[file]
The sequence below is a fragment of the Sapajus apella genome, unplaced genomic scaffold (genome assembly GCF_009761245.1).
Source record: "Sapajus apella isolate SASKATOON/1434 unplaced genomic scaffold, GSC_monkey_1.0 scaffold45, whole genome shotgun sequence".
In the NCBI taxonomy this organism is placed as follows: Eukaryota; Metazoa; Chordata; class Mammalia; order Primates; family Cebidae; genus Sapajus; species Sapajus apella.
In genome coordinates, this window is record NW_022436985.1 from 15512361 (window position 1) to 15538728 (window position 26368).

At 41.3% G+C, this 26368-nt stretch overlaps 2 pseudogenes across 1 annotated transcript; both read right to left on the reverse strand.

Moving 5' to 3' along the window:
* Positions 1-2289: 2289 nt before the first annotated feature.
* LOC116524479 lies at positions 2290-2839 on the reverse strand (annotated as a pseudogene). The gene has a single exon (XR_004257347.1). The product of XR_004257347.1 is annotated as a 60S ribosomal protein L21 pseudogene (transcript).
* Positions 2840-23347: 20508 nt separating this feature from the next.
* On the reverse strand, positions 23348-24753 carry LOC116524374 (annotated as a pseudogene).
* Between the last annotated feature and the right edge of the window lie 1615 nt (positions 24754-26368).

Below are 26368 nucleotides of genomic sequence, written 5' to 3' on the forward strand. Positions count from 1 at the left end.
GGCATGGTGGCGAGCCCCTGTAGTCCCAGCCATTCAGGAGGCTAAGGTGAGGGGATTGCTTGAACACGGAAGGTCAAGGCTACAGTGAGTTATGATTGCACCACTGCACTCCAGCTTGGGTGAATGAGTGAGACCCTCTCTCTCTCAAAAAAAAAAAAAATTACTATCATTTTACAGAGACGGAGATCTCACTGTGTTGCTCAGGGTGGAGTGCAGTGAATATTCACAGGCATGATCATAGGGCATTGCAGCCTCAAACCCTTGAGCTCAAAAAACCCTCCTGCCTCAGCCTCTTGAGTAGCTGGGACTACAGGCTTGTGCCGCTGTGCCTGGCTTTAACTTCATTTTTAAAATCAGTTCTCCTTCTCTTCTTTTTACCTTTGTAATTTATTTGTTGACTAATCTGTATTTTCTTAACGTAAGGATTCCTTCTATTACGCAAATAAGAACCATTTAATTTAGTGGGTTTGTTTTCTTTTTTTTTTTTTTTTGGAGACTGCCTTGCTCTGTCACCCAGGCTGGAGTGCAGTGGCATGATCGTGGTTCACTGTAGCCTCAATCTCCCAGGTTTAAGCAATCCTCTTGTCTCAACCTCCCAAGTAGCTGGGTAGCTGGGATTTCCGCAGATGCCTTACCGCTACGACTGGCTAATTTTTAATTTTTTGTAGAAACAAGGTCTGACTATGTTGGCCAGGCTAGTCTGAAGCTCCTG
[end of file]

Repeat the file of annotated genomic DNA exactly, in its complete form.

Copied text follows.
The sequence below is a fragment of the Sapajus apella genome, unplaced genomic scaffold (genome assembly GCF_009761245.1).
Source record: "Sapajus apella isolate SASKATOON/1434 unplaced genomic scaffold, GSC_monkey_1.0 scaffold45, whole genome shotgun sequence".
In the NCBI taxonomy this organism is placed as follows: Eukaryota; Metazoa; Chordata; class Mammalia; order Primates; family Cebidae; genus Sapajus; species Sapajus apella.
In genome coordinates, this window is record NW_022436985.1 from 15512361 (window position 1) to 15538728 (window position 26368).

At 41.3% G+C, this 26368-nt stretch overlaps 2 pseudogenes across 1 annotated transcript; both read right to left on the reverse strand.

Moving 5' to 3' along the window:
* Positions 1-2289: 2289 nt before the first annotated feature.
* LOC116524479 lies at positions 2290-2839 on the reverse strand (annotated as a pseudogene). The gene has a single exon (XR_004257347.1). The product of XR_004257347.1 is annotated as a 60S ribosomal protein L21 pseudogene (transcript).
* Positions 2840-23347: 20508 nt separating this feature from the next.
* On the reverse strand, positions 23348-24753 carry LOC116524374 (annotated as a pseudogene).
* Between the last annotated feature and the right edge of the window lie 1615 nt (positions 24754-26368).

Below are 26368 nucleotides of genomic sequence, written 5' to 3' on the forward strand. Positions count from 1 at the left end.
GGCATGGTGGCGAGCCCCTGTAGTCCCAGCCATTCAGGAGGCTAAGGTGAGGGGATTGCTTGAACACGGAAGGTCAAGGCTACAGTGAGTTATGATTGCACCACTGCACTCCAGCTTGGGTGAATGAGTGAGACCCTCTCTCTCTCAAAAAAAAAAAAAATTACTATCATTTTACAGAGACGGAGATCTCACTGTGTTGCTCAGGGTGGAGTGCAGTGAATATTCACAGGCATGATCATAGGGCATTGCAGCCTCAAACCCTTGAGCTCAAAAAACCCTCCTGCCTCAGCCTCTTGAGTAGCTGGGACTACAGGCTTGTGCCGCTGTGCCTGGCTTTAACTTCATTTTTAAAATCAGTTCTCCTTCTCTTCTTTTTACCTTTGTAATTTATTTGTTGACTAATCTGTATTTTCTTAACGTAAGGATTCCTTCTATTACGCAAATAAGAACCATTTAATTTAGTGGGTTTGTTTTCTTTTTTTTTTTTTTTTGGAGACTGCCTTGCTCTGTCACCCAGGCTGGAGTGCAGTGGCATGATCGTGGTTCACTGTAGCCTCAATCTCCCAGGTTTAAGCAATCCTCTTGTCTCAACCTCCCAAGTAGCTGGGTAGCTGGGATTTCCGCAGATGCCTTACCGCTACGACTGGCTAATTTTTAATTTTTTGTAGAAACAAGGTCTGACTATGTTGGCCAGGCTAGTCTGAAGCTCCTG